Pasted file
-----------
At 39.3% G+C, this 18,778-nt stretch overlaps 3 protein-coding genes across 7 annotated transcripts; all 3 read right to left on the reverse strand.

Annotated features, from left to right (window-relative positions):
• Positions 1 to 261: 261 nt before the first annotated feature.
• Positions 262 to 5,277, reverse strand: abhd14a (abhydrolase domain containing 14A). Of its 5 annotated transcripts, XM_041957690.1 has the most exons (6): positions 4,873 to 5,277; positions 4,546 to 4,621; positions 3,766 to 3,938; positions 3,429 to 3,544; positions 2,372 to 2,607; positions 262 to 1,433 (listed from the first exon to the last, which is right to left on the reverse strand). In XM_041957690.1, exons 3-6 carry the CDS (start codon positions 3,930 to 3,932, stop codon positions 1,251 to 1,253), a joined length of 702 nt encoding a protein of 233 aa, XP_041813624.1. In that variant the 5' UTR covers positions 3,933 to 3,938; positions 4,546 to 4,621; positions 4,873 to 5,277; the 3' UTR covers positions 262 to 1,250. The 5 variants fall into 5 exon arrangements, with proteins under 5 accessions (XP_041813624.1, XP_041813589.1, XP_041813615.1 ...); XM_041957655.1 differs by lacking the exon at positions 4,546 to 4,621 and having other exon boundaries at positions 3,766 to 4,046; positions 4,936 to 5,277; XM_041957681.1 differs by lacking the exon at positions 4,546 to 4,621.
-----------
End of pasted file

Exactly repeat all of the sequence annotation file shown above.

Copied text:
At 39.3% G+C, this 18,778-nt stretch overlaps 3 protein-coding genes across 7 annotated transcripts; all 3 read right to left on the reverse strand.

Annotated features, from left to right (window-relative positions):
• Positions 1 to 261: 261 nt before the first annotated feature.
• Positions 262 to 5,277, reverse strand: abhd14a (abhydrolase domain containing 14A). Of its 5 annotated transcripts, XM_041957690.1 has the most exons (6): positions 4,873 to 5,277; positions 4,546 to 4,621; positions 3,766 to 3,938; positions 3,429 to 3,544; positions 2,372 to 2,607; positions 262 to 1,433 (listed from the first exon to the last, which is right to left on the reverse strand). In XM_041957690.1, exons 3-6 carry the CDS (start codon positions 3,930 to 3,932, stop codon positions 1,251 to 1,253), a joined length of 702 nt encoding a protein of 233 aa, XP_041813624.1. In that variant the 5' UTR covers positions 3,933 to 3,938; positions 4,546 to 4,621; positions 4,873 to 5,277; the 3' UTR covers positions 262 to 1,250. The 5 variants fall into 5 exon arrangements, with proteins under 5 accessions (XP_041813624.1, XP_041813589.1, XP_041813615.1 ...); XM_041957655.1 differs by lacking the exon at positions 4,546 to 4,621 and having other exon boundaries at positions 3,766 to 4,046; positions 4,936 to 5,277; XM_041957681.1 differs by lacking the exon at positions 4,546 to 4,621.